The Marketplace Report: Opening Up the Reserves
ALEX CHADWICK, host:
Back now with DAY TO DAY. I'm Alex Chadwick.
The Bush administration has taken some of the pressure off anxious oil markets. Energy Secretary Samuel Bodman announced today the government will tap its emergency stockpile and loan oil to refineries that are facing delayed shipments in the wake of Hurricane Katrina. He's pledging to act quickly.
Secretary SAMUEL BODMAN (Department of Energy): We'll be able to start providing fuel oil to the refiner as soon as tomorrow. So I think we've been pretty responsive to those needs.
CHADWICK: Soon after the Energy secretary's announcement, crude oil prices did fall in New York. MARKETPLACE New York bureau chief Bob Moon joins us now.
Bob, what is the government trying to do here? I guess drive down those prices. It's working.
BOB MOON reporting:
Yeah, this is aimed at giving refineries an alternative source of crude oil temporarily to make up not only for the huge amount of production that's been lost from offshore oil platforms out on the Gulf, but also to take the place of shipments that have been interrupted by the suspension of shipping up the Mississippi River and the loss of two key tanker terminals along the Louisiana coast. Those two terminals combined handle more than 20 percent of all crude oil imported into the US, and workers are still trying to determine just how long it might take to get those back in operation. You have to love the analyst-speak here. I have one analyst report in my hand here that says, `The impact of Katrina has been to produce a significant discontinuity.'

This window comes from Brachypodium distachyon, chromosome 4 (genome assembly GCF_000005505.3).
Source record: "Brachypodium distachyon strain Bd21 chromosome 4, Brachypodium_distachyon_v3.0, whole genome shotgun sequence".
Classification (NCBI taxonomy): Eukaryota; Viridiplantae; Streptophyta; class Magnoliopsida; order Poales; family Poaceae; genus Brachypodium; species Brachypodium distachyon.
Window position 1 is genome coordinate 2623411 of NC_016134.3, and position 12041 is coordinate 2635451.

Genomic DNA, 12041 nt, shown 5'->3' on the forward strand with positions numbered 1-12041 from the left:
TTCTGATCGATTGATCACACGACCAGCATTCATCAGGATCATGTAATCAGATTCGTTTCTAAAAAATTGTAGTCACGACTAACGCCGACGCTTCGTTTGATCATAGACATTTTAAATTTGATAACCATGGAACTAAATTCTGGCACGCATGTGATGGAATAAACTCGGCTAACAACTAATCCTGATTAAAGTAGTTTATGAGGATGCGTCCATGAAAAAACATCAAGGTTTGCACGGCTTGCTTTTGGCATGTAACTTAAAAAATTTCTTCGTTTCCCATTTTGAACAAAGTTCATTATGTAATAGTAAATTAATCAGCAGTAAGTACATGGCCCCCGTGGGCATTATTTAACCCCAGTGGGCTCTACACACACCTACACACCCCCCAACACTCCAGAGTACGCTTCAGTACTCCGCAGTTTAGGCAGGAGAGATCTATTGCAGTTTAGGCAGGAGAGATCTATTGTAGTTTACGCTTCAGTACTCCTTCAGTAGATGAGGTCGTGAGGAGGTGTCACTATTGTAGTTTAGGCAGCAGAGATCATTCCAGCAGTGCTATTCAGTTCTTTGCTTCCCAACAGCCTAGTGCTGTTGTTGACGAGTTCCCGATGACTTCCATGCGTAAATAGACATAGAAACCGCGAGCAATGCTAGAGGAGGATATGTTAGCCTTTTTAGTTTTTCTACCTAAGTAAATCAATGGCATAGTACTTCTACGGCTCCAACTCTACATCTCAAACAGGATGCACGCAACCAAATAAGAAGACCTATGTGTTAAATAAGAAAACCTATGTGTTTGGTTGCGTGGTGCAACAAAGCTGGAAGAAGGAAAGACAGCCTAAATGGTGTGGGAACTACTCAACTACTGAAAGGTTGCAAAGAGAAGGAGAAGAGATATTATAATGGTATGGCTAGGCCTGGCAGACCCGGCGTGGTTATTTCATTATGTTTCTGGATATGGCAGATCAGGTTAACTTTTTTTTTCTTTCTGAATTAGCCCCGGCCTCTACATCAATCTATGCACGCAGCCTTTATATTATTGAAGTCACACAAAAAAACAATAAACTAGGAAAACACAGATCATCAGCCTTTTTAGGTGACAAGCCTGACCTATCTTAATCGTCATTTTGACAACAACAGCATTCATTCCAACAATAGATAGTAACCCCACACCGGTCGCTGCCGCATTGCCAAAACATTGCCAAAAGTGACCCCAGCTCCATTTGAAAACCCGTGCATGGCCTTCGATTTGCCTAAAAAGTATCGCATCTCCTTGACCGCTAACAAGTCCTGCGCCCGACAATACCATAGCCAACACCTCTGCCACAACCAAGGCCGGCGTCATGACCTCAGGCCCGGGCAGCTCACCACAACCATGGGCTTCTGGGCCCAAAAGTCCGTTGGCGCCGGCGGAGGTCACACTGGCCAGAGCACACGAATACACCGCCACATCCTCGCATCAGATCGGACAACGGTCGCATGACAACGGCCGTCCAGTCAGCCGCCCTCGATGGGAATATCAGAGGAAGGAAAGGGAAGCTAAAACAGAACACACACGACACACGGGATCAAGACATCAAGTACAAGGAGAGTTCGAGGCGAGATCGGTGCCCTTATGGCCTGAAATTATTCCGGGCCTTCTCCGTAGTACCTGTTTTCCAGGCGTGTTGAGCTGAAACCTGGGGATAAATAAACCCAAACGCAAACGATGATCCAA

CHADWICK: A discontinuity. Well, we mentioned that crude oil prices fell a little on the announcement. What about gasoline prices? How's that market doing?
MOON: Yeah. Oil prices nudged below 70 bucks a barrel, but gasoline prices keep going up. A lot of analysts are warning that that's the real concern here; that you can provide all the crude oil you want, but if a lot of those refineries along the Gulf Coast won't be operating for who knows how long, that's going to put tremendous pressure on gasoline supplies. Today, October gasoline futures surged by almost 20 cents a gallon here in New York. That means wholesale gas selling at $2.67 a gallon, which is almost 75 cents higher than prices were just this past Friday; now retail prices, they say, will push past 3 bucks a gallon in a matter of days, maybe to as high as 3.20 a gallon by next week. And the Associated Press is reporting today that wholesale gasoline suppliers have started to limit the amount of fuel that they sell to retailers in certain markets. That's to make sure that they don't take delivery of more fuel than they actually need.
CHADWICK: So how much of a dent will these rising prices make in the overall US economy, do you think? Anyone have an idea?
MOON: Well, actually, there are some estimates out there. Merrill Lynch economist David Rosenberg figures that if oil prices stay at these sky-high levels, that it could actually shave about $30 billion off of US economic growth.
Today in the "Marketplace" newsroom, by the way, we'll be continuing to watch these serious financial effects from the big hurricane.
CHADWICK: Thank you, Bob. Bob Moon of public radio's daily business show "Marketplace," produced by American Public Media.
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